Last week was a good one for U.S. stocks. The S&P 500 went up by 1.66%, the Dow by 1.3%, and the Nasdaq by 1.4%. The big companies saw the most growth, with larger-cap stocks rising by 1.85%, while smaller-cap stocks fell by 0.8%.

International stocks also saw gains, with developed countries increasing by 1.4% and emerging markets by 1.2%.

Bond yields decreased slightly, with the 10-year Treasury rate falling to 4.25%, leading to a 0.25% increase in the overall bond market. Longer-term Treasuries performed even better, rising by 1.2%.

Real estate investments had a decent week, up about 0.5%. However, commodities took a hit, dropping by around 0.9%. Oil fell by 2%, corn by over 3%, but gold saw a 1.25% increase. Additionally, the U.S. dollar weakened by about 0.2%.




Not Too Shabby– It was another positive week of gains for our trusty ole S&P 500 Index last week. The market has now been up for 15 of the past 17 weeks.

How do returns over that period stack up to history?

Quite well, actually. The chart below shows the S&P 500 Index (green line) along with its 17-week rate of change (gold line).



Over the past 17 weeks, the S&P 500 has gained about 24%. Only six other times in history has the S&P 500 Index rallied that strongly over a roughly 4-month period. And as the arrows on the chart show, each one of those periods was followed by strong gains.

So, what’s driving the market higher? Well, the tech sector is one obvious candidate. As this next chart shows, the S&P 500’s Technology sector breadth has maintained the uptrend it established about a year ago (February 2023).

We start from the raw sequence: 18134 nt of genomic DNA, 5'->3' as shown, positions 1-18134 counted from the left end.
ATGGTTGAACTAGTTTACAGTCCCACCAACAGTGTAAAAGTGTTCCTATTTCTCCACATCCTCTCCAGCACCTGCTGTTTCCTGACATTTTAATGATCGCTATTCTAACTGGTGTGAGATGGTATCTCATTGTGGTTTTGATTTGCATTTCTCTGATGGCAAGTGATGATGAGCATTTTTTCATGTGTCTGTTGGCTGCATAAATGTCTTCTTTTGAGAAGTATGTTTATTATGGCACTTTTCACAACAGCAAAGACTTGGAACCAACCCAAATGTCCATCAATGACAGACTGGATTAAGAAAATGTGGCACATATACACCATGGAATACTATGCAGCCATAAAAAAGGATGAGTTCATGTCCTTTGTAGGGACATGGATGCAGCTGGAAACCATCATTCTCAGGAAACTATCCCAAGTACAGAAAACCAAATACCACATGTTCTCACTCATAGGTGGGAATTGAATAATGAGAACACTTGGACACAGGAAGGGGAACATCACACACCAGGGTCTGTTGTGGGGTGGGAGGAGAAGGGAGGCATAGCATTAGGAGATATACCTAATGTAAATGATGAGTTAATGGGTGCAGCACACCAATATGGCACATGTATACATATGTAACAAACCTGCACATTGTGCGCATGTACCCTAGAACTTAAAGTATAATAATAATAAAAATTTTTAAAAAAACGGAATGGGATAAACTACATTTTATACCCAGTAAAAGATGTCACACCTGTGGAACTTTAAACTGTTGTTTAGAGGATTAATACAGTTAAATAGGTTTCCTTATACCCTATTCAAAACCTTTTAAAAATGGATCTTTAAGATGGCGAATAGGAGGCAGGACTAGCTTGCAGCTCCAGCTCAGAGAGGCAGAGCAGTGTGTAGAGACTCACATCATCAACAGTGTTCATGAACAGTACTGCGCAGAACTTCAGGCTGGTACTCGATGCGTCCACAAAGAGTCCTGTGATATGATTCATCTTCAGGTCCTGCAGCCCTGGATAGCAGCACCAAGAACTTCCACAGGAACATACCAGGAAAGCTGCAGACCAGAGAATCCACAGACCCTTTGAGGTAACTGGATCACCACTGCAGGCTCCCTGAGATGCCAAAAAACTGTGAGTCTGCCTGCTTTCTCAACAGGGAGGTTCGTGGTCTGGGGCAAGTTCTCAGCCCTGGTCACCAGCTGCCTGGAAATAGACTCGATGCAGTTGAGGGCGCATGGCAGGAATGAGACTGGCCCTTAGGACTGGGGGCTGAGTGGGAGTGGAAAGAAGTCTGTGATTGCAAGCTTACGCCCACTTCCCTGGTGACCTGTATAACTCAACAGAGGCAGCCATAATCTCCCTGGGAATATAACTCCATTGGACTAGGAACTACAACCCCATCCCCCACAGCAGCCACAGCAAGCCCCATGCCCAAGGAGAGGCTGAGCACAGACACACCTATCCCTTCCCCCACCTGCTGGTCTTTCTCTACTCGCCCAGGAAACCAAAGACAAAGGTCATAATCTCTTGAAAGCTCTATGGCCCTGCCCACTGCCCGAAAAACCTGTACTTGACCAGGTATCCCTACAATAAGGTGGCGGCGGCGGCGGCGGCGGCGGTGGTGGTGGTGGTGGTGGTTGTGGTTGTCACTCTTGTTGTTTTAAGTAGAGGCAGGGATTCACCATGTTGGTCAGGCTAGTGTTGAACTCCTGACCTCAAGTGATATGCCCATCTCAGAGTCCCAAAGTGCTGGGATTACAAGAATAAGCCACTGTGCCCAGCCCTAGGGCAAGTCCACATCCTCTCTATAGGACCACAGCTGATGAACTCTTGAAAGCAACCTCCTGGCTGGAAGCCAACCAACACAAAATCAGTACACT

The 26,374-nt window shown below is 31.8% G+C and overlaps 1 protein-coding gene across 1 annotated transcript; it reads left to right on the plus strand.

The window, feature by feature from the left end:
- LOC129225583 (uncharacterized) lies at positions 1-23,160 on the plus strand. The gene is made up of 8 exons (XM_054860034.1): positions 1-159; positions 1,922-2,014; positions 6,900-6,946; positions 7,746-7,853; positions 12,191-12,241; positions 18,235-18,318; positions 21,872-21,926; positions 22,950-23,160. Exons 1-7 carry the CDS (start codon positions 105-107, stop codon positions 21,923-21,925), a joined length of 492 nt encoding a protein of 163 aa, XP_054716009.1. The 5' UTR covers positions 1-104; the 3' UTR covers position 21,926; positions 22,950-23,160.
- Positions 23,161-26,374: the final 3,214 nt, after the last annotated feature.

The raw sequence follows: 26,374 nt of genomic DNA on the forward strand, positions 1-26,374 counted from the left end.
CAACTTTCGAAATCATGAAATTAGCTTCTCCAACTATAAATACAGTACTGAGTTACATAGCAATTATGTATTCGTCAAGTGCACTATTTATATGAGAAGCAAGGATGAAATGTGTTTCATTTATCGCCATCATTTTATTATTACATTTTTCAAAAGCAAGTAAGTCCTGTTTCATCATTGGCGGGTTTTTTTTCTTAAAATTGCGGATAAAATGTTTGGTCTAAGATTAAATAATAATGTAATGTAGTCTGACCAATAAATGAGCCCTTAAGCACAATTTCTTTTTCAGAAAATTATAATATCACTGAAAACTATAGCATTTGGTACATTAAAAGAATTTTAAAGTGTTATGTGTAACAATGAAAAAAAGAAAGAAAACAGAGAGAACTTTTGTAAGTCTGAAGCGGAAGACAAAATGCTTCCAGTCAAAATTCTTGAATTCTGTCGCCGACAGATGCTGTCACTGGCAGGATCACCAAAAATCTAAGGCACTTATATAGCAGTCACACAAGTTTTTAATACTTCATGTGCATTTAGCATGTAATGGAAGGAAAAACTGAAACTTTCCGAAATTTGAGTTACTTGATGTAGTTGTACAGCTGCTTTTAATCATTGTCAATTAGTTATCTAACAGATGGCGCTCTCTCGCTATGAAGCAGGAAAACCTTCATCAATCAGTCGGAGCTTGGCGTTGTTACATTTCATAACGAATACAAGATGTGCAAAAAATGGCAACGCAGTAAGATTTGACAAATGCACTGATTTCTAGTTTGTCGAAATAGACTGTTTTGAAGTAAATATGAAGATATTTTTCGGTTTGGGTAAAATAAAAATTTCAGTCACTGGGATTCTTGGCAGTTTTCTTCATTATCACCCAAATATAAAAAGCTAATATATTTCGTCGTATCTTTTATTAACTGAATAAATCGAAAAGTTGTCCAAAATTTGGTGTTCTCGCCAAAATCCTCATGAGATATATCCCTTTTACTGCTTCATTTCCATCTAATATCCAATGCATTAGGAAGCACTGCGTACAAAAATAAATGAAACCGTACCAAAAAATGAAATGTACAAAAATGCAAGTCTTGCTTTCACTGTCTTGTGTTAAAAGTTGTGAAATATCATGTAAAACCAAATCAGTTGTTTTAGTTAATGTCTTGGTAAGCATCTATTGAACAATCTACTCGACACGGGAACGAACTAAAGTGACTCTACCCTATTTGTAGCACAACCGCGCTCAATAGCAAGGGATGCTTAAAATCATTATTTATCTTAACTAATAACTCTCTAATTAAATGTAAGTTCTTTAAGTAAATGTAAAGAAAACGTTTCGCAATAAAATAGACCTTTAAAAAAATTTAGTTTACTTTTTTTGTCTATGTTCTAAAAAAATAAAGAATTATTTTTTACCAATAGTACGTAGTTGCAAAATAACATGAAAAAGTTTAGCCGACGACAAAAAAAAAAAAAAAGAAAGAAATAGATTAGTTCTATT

This is important because strong tech relative strength usually pushes the broader market higher, as some of the biggest and best-performing stocks in the S&P 500 Index come from the tech sector. In fact, over the past 30 years, just 5 of the big tech stocks are responsible for 10% of all global stock market gains!

But does all this great performance mean things have gotten out of hand? It’s possible. But we pointed out a few metrics on our blog this week that show why the market still appears reasonable.

Margin debt, for one, is climbing modestly from extremely oversold levels—and that is a historically strong place for the market to be.

Additionally, we showed in our Chart of the Week that the Nasdaq Composite’s rolling 1-year return—while quite strong—is nowhere near bubble territory at this time.

Putting it all together, the weight of the model evidence suggests a market with strong price movements and a solid economic backdrop, coupled with what we’d call a neutral or modestly optimistic environment from an investor behavior standpoint. In other words, not too shabby.


This is intended for informational purposes only and should not be used as the primary basis for an investment decision.  Consult an advisor for your personal situation.

Indices mentioned are unmanaged, do not incur fees, and cannot be invested into directly. 

Past performance does not guarantee future results.


The S&P 500 Index, or Standard & Poor’s 500 Index, is a market-capitalization-weighted index of 500 leading publicly traded companies in the U.S.

The NYSE Composite Index is a float-adjusted market-capitalization weighted index which includes all common stocks listed on the NYSE, including ADRs, REITs and tracking stocks and listings of foreign companies.


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